Book review: Tao Te Ching

Ancient wisdom speaks to modern times through the dusty annals of long forgotten words of wisdom. Few, however, have been able to adequately bring back one of Asia’s timeless and most insightful classics: the Tao Te Ching (Dow Day Jay-ing, or Jing).

A book wholly remarkable, since its first creation by Lao Tzu 2500 years ago, The Way And Its Virtue has been re-written perhaps more than any other book in history. Why the special attention? Because the Tao Te Ching is arguably the purest voice alive today that attempts to describe what many consider to be the Ultimate.

Taoism is one of the three most popular Chinese philosophies, the other two being Buddhism, adapted from the Indian culture, and Confucianism, the primary source of Chinese protocol. But neither live up to the ethical values and whimsical nature described by true Taoists.

Taoism is about people attuning themselves to the nature around them, as well as within them. This creates harmony, which leads to peace and happiness for all. The Tao Te Ching is a surviving collection of poetic sayings, gathered from both Taoist masters and simple country folk, detailing how conquest is overrated and how defense is more important than offense. The language is paradoxical, which frustrates many readers, and sometimes the book contradicts its own edicts, furthering the distrust of its supposed brilliance.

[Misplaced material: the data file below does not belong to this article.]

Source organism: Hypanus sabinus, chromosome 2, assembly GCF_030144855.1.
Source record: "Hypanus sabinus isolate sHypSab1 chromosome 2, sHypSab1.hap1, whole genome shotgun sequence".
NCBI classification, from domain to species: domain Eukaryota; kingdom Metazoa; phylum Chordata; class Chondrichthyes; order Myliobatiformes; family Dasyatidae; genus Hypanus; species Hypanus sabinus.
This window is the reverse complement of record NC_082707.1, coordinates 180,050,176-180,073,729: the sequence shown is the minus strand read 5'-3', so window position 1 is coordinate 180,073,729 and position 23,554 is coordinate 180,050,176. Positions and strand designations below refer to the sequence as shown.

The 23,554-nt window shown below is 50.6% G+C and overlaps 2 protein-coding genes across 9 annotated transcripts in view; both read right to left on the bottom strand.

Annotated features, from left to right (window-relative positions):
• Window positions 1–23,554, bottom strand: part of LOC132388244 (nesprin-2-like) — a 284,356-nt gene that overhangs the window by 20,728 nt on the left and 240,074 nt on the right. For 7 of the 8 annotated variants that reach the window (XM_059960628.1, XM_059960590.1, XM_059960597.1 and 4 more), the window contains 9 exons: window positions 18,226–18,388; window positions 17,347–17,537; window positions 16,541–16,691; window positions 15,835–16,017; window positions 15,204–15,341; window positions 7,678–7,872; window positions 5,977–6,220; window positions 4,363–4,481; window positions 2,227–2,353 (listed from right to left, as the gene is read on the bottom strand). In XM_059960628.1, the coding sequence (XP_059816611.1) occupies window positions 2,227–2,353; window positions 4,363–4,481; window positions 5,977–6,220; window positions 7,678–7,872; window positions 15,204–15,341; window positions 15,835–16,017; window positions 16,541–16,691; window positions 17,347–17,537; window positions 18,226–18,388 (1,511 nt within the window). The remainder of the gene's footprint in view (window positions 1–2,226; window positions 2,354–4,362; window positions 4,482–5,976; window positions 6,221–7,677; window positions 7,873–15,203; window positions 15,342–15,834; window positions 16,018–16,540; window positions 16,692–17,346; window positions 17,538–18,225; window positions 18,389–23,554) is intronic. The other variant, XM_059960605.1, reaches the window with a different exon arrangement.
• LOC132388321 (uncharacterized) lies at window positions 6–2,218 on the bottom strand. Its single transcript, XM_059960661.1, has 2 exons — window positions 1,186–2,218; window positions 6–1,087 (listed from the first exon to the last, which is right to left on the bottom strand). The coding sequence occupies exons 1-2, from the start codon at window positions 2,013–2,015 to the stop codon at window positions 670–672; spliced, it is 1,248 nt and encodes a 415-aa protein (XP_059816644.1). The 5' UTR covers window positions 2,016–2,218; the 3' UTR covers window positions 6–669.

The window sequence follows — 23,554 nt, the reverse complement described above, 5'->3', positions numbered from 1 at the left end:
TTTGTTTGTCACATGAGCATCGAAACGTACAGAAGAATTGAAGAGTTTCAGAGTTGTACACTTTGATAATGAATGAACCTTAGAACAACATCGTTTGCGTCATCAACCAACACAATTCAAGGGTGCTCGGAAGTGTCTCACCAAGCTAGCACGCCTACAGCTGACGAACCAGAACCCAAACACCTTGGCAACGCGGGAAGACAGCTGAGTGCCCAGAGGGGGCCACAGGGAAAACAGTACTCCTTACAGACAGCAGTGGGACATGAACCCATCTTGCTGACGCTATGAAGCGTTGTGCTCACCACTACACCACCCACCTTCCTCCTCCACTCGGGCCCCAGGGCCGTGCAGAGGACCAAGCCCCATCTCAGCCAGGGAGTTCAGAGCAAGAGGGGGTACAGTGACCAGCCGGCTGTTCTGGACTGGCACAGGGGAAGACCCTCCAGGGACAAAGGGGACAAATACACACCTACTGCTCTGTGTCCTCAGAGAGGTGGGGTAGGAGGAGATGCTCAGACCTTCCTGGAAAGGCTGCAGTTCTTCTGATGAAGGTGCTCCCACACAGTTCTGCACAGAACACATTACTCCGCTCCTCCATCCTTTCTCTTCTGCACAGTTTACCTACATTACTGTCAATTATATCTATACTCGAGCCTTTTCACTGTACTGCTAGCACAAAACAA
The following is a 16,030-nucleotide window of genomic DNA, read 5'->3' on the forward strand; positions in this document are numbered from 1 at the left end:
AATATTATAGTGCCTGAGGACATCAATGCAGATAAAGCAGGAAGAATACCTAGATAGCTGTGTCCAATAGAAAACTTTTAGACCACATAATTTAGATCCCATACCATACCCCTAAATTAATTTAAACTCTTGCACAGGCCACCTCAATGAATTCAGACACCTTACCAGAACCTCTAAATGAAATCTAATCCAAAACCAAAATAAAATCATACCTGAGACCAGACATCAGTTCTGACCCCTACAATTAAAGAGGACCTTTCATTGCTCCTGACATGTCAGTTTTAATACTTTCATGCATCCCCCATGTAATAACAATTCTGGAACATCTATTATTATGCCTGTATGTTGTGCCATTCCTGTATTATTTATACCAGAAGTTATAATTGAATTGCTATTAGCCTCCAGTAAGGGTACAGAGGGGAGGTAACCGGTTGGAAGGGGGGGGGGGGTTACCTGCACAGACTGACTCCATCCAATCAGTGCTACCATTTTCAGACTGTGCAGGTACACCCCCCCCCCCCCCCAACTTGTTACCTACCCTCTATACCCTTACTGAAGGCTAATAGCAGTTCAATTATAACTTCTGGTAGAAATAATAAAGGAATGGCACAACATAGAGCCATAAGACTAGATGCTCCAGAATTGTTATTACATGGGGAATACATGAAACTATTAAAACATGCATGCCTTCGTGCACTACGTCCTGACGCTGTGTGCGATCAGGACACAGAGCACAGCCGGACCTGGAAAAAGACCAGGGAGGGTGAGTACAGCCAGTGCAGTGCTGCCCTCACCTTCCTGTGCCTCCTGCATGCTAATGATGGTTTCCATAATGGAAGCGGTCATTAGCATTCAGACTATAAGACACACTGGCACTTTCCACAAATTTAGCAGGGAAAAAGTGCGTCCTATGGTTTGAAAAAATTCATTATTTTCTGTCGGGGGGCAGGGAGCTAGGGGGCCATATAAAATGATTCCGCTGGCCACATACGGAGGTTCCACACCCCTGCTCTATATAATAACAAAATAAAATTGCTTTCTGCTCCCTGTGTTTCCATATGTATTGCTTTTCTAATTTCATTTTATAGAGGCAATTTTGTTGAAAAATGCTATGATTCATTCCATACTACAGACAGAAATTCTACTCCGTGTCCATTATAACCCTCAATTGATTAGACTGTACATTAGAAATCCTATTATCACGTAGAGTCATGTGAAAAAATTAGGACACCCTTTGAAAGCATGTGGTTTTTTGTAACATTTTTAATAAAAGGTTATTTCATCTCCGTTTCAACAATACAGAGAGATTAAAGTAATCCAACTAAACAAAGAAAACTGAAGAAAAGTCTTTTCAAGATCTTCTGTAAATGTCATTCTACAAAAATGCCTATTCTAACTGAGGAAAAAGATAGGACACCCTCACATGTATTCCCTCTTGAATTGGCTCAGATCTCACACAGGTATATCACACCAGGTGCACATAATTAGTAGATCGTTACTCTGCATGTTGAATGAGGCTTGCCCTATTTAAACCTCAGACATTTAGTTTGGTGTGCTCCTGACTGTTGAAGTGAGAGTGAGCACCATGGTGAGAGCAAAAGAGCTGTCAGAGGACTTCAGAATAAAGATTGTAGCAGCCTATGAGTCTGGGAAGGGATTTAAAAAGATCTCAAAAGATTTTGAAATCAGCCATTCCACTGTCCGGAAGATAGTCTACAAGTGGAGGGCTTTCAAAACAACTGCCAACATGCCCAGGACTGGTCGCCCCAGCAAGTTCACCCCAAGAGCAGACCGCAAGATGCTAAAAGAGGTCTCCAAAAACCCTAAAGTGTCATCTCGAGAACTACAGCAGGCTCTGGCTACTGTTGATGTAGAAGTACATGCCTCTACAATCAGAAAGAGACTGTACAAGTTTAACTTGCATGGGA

The truth of the Ultimate, the Tao, however, is simple. It is not something anyone is supposed to seek or grasp. The truth that Taoism gives is the usefulness of things as they are, whether perceived as negative or positive. It celebrates the joy of the simple-minded and honest without strain, which serves as the message the book delivers. Considering the current state of affairs, there could not be a better time for such words.

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